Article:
By Thomas M. Grier, M.S. ©
In 1978 something strange happened to me that I now believe was the harbinger of more ill fortunes to come. In the winter of 1978, I was training for a marathon foot race.
It was being held early in the summer, so I had to train all winter by running on a small sixteenth-mile indoor track.
The running track was deep in the bowels of an old campus building that was built in the late 1800s. It had dim lighting and a funny smell, and was always heated to about 85 degrees.
I was constantly being asked by the track coach to relocate so that the track and field team could train. When Spring approached, I was only too glad to run in the mud and grime of the local woods.
I enjoyed splashing through puddles and traversing streams, celebrating the joy of being young. In an average week, I would run more than 60 miles.
I ran two marathons that summer, and continued to run in the woods through the changing leaves, right up until the snow became impassable.
During this time, I was taking graduate school courses in immulogy and microbiology at the medical school in Duluth.
It was while I was in the microbiology lab that I saw the first of many personal medical conundrums which would follow.
I pricked my finger and placed a drop of my blood on a slide. I did a routine blood smear which allowed me to do a white blood cell count and a differential ratio of the various cell types. I was shocked when I found I had 7% eosinophils. A normal count would be 1%.
In a patient with extreme allergies 3-4 % would be normal, but 7% was quite high. I had an instructor repeat the smear, and she found it to be even higher.
There were some discussions of a rare fatal blood disorder, perhaps a parasitic disease, but we all opted for the more conservative explanation of allergies.
Even though I hadn’t had so much as a sniffle or sneeze all year, we all concluded that my spring time allergies were kicking in. We also ignored the fact that my neutrophil count was down, and my overall WBC count was low.
A week later I got shingles on one side of my body. Why? I was in the best shape of my life.
I only had a mild fever and a mild case of shingles, but why did I get an outbreak of herpes zoster at age 24? Normally, shingles is a condition elderly people get when their immune systems are compromised.
About this time I also had a case of nonspecific urethritis; a burning sensation when I urinated. I was treated with two weeks of tetracycline and it went away, and so did my Shingles.
I really gave very little thought to these events, and it was only years later that I would learn of a disease called Human Granulocytic Ehrlichiosis (HGE), which I now believe I had contracted from a tick bite I received during all the training I was doing in the woods.
What I didn’t know then was that I probably had a second tick-borne disease that would not even be isolated for another three years – Lyme Disease!
I had always been able to function on just a few hours sleep, but by 1980 I was sleeping a lot, and when I was awake I was tired, depressed, fatigued, and constantly distracted.
It seemed I could not get myself to concentrate on any one project for long. I had transferred graduate schools, to the University of Washington.
There, I lived in a cabin in the woods where I had to chop my own wood for heat. The cool, humid weather was perfect for ticks, and I was bitten many times.
In 1980, tick-borne diseases in America were an anomaly, so I never gave a thought that I could have ever contracted anything serious from a tick bite.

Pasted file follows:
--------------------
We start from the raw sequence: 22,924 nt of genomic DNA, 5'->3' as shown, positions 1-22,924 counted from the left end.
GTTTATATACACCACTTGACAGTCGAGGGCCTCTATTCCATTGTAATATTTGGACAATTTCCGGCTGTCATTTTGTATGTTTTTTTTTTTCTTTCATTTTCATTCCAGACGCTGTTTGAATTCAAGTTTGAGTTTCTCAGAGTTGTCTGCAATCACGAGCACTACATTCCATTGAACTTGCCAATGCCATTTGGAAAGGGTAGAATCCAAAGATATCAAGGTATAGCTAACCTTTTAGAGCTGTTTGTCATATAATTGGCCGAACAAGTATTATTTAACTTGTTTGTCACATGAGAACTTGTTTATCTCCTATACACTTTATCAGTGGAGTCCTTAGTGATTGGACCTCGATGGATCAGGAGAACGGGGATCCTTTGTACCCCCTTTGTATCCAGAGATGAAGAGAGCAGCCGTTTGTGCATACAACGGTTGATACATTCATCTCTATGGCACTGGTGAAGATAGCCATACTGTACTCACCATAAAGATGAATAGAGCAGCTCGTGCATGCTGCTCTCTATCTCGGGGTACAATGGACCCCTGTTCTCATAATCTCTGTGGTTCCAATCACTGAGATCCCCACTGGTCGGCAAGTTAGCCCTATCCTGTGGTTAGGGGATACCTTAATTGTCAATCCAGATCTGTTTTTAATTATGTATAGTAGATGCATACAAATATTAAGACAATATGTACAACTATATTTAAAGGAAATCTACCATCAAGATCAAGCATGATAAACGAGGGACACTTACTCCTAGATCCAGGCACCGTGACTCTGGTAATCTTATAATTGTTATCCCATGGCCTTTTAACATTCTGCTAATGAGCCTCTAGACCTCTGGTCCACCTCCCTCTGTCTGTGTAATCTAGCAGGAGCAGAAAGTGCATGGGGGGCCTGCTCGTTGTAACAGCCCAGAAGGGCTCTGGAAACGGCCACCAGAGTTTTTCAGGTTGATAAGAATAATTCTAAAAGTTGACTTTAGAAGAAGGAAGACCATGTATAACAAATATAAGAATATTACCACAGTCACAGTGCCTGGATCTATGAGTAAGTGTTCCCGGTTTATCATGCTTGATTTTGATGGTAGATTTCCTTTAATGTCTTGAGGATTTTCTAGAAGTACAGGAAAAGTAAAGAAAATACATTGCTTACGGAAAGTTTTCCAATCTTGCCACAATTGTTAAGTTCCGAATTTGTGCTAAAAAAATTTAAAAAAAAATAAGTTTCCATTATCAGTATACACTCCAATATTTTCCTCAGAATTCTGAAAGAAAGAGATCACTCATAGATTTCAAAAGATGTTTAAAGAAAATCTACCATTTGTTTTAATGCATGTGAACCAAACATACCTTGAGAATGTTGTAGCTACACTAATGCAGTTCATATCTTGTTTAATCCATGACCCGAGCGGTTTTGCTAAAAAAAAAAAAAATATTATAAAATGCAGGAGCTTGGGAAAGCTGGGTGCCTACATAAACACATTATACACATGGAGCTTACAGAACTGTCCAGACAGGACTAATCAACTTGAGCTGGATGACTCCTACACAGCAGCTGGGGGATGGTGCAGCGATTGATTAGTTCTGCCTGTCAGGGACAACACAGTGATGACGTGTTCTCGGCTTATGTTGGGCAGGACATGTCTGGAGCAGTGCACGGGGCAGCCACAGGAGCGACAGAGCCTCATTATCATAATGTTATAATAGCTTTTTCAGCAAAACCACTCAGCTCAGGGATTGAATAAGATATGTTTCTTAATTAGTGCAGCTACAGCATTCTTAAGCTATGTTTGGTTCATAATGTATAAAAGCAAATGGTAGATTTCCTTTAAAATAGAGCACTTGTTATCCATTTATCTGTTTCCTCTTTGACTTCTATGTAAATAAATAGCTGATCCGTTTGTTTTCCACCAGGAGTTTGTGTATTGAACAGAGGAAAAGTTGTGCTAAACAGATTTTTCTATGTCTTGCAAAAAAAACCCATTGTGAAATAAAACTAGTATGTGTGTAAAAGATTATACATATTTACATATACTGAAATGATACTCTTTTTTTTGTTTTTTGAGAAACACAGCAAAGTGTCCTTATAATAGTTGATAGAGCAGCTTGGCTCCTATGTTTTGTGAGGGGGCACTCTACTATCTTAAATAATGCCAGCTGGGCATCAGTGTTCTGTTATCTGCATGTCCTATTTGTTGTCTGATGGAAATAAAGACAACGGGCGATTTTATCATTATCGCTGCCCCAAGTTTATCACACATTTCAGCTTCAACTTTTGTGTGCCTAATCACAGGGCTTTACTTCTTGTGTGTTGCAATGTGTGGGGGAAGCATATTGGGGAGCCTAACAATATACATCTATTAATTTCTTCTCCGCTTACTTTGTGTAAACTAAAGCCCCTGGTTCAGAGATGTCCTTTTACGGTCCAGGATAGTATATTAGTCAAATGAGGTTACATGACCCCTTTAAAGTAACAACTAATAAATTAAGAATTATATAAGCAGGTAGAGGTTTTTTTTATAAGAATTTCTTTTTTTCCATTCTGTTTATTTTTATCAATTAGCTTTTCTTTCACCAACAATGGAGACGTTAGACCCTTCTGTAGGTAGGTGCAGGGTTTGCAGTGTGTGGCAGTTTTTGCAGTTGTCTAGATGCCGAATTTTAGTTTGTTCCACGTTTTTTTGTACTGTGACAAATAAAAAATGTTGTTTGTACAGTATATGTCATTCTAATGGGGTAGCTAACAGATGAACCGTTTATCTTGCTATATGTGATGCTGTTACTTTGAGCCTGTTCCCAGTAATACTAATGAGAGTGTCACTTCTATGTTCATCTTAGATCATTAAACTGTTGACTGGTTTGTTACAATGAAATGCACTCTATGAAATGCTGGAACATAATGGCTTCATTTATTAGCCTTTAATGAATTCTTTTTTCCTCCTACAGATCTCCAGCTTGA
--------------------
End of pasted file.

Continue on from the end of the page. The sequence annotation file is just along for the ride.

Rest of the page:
Even if I did, the symptoms would certainly manifest themselves within a few days of the bite, so tick-borne diseases never entered my thinking.
I spent a summer camping all through Europe, and once again the concern of tick bites never entered my thinking.
The doctoral program in Geriatrics I had enrolled in was unexpectedly moved from the College of Biological Sciences to the College of Sociology.
I quit school and went to work, with the idea I would go back to graduate school the following fall.
I eventually found myself in the pharmaceutical business as a salesman.
During the next decade, thoughts of school faded as I continued to suffer from unexplained depression and fatigue.
I started to gain weight, and had what felt like a continual hangover that lasted from the time I awoke until I slept. When I did sleep, it was a tortured sleep where I would toss and turn and tear at my covers. I despised warmth and craved cold. My bed in the morning would look like a war zone.
Needless to say, my personal relationships were suffering. It was now 1984.
I had moved back to Duluth, Minnesota, and I continued to experience an ever increasing array of symptoms. I now regularly had sharp shooting pains in my chest that felt like ice picks.
I had heart palpitations; my es were sensitive to bright lights; I had manic mood swings, where I would be awake all night reading or playing piano. This was usually followed by weeks of wanting to do nothing but stay in bed.
Yet, all through these years I always had one faculty I could depend upon, and that was my brain. If I read something I knew it. I remembered it, and I could quote it almost word for word.
During one of my manic episodes, it was nothing to read an entire book or two in a single afternoon. I was a walking encyclopedia of knowledge, but I was still unable to pick up on what was wrong with me.
Then, around Thanksgiving of 1990, I had an episode I could not ignore. By this time I was severely obese. I was tired all of the time, and I now had to put all my efforts into my job just to keep up. I was the top salesman in the country, and yet I could not find the time to answer my own mail.
I was using all my weekends and all of my vacation time to just to keep up. I kept thinking that I was going through a bad patch and things would go back to normal.
I would lose some weight and things would be fine. I’d catch up on work and start to enjoy my prosperity.